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Transportation China

Next Carsharing Advance: Electric Cars From a Vending Machine 62

Posted by timothy
from the plus-you-get-a-nickel-deposit dept.
cartechboy writes "When you're in a waiting room and get hungry, what do you do? You hit the vending machine for a candy bar or some salty snack food. Now, if you're in China and you need to borrow an electric car from the local car-sharing service, you can do exactly the same thing: go and get one from the vending machine. Just like the Smart-car dispensers seen across Europe, the Kandi car-sharing service dispenses two-seat electric cars with a 75-mile range from a big tower that looks like a huge vending machine full of candy, errrrr, cars. It costs $3.25 an hour to rent one, and China hopes it'll help cut emissions from transportation. So the next time you're in China, and you need a car, just hit up the biggest vending machine you can find."
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Next Carsharing Advance: Electric Cars From a Vending Machine

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  • by Anonymous Coward on Saturday December 28, 2013 @02:36PM (#45806695)

    Slightly, but I'm skilled in the linguistics of potato. Let me try and translate:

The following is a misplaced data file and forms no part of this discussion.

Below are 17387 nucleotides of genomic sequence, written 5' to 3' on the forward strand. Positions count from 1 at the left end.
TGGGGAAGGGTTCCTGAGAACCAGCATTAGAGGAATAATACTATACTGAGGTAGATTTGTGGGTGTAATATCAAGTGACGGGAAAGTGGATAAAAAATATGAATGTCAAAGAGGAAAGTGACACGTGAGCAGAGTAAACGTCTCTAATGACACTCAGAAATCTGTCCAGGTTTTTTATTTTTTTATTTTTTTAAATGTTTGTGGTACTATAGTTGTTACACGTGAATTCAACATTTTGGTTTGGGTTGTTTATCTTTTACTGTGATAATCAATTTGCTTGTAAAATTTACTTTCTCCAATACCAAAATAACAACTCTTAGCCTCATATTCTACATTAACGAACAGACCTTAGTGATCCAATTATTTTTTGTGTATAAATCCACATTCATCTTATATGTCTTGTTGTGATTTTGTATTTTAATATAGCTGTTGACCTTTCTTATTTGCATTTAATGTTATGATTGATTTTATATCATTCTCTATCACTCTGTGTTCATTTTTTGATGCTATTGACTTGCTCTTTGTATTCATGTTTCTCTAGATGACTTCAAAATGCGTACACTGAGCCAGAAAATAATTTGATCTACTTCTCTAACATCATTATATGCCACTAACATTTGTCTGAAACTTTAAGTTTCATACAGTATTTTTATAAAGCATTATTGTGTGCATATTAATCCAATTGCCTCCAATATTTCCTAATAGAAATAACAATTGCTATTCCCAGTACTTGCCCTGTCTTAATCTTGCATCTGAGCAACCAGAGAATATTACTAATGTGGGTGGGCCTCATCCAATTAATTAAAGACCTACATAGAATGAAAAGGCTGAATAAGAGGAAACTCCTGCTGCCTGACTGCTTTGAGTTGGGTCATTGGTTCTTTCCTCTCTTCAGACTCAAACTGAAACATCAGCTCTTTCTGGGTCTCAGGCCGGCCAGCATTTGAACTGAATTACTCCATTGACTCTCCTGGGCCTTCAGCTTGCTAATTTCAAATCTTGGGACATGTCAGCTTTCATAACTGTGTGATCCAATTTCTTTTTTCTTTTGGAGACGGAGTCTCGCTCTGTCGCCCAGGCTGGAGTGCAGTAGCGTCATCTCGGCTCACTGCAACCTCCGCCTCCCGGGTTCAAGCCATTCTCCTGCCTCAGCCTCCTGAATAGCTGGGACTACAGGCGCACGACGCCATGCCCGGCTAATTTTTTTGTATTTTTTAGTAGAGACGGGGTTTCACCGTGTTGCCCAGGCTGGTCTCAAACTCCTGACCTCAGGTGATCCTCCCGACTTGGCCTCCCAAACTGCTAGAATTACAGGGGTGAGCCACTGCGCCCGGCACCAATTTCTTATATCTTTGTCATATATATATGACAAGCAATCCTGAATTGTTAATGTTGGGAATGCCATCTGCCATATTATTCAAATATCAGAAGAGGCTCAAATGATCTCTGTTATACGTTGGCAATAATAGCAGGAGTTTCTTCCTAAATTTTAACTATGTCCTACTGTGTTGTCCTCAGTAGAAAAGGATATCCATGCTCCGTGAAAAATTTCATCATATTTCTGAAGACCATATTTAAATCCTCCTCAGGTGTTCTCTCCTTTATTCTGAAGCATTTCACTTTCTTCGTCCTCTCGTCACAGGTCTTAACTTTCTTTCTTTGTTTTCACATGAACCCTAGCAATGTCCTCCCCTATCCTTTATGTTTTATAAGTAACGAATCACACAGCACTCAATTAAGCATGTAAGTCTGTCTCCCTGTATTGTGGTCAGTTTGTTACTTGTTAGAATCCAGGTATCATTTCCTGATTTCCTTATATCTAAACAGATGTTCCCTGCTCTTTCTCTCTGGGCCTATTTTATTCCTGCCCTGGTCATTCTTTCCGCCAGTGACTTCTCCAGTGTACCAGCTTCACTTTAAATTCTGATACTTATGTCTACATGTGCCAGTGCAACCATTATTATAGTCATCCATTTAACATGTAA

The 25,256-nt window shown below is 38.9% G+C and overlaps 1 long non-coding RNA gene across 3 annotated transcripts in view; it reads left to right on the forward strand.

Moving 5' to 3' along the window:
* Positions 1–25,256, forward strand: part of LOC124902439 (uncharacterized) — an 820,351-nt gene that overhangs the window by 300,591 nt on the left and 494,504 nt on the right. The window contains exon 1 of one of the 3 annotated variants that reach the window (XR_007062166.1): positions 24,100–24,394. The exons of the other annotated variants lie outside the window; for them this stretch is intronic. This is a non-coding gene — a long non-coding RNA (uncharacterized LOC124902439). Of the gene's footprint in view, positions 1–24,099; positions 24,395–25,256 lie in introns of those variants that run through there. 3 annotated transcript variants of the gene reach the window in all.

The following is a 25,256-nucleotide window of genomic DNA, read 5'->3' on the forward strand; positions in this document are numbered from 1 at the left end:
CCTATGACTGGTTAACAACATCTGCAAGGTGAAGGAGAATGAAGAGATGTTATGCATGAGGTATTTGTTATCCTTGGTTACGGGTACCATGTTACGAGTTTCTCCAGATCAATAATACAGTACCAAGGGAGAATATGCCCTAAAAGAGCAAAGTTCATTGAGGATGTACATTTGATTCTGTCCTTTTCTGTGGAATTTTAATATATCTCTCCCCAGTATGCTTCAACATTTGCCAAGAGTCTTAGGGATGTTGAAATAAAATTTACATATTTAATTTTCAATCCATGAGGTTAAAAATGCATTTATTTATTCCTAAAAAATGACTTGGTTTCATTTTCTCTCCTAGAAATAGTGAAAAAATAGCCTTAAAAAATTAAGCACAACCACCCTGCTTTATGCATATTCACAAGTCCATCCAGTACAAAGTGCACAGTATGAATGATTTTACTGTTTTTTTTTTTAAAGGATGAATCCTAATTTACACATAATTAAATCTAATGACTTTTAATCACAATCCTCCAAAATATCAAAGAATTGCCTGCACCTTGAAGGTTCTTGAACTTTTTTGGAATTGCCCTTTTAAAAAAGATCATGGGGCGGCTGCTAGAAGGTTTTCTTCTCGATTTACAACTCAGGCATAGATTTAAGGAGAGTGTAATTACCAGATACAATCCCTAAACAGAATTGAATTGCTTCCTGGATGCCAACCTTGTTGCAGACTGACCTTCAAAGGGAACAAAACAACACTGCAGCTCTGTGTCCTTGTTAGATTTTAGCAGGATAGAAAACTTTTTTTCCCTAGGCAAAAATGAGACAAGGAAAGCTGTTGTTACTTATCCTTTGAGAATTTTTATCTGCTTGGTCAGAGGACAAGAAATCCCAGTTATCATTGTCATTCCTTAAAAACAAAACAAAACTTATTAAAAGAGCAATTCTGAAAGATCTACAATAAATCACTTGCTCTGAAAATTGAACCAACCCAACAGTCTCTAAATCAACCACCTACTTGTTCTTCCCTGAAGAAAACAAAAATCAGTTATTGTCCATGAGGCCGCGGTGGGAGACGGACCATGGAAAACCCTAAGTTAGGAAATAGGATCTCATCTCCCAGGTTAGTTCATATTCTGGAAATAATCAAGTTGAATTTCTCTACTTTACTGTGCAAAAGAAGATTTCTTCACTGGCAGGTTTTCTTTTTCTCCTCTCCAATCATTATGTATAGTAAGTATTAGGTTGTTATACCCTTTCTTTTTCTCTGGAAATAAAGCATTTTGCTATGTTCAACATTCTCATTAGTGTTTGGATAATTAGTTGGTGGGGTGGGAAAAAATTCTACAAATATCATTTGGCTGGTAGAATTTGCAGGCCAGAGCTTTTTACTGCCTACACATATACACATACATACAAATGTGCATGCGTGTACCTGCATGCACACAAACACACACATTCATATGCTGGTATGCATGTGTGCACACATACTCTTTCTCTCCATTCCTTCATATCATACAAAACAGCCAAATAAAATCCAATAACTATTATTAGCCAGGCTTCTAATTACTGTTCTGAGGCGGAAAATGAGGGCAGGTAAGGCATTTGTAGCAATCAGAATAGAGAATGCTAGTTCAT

As I understand it, this guy's insisting that car rental places are running a scam whereby they bill you for pre-existing damage to the car, and believes with a giant Chinese car vending machine in place, you'd just automagically get billed for damage to the car, without any human involvement.

    As someone who rents cars all the time, I've yet to ever receive any sort of bill for pre-existing damage, superficial or not. I'm kind of curious if he's full of shit (aka, taking a car back with massive new dents from, say, throwing potatoes at it) or if there's a specific rental outfit I should continue to avoid.

  • Re:Driving in China (Score:5, Informative)

    by AK Marc (707885) on Saturday December 28, 2013 @03:03PM (#45806833)
    You complain about the driving, but did you drive?

    I've driven in many places, and the chaos from the backseat seems less from the front. Unless you are just a bad driver.

    I opened this article to point out that the summary is likely impossible. China is one of the few countries that didn't join the International Driving Convention. So, unlike most of the world, it's not legal to get an international license and drive there. You *must* get a local license. So the summary of "So the next time you're in China, and you need a car, just hit up the biggest vending machine you can find." is bad (and likely illegal) advice. When I was there, I looked at getting a license, and it was explained to me that the tests are only given in Chinese, so it'd be hard for a foreigner to pass, but there are services advertised that state they will be a translation service (but sound like you pay someone to take your test for you). I didn't want a license that bad, so I just let it go.

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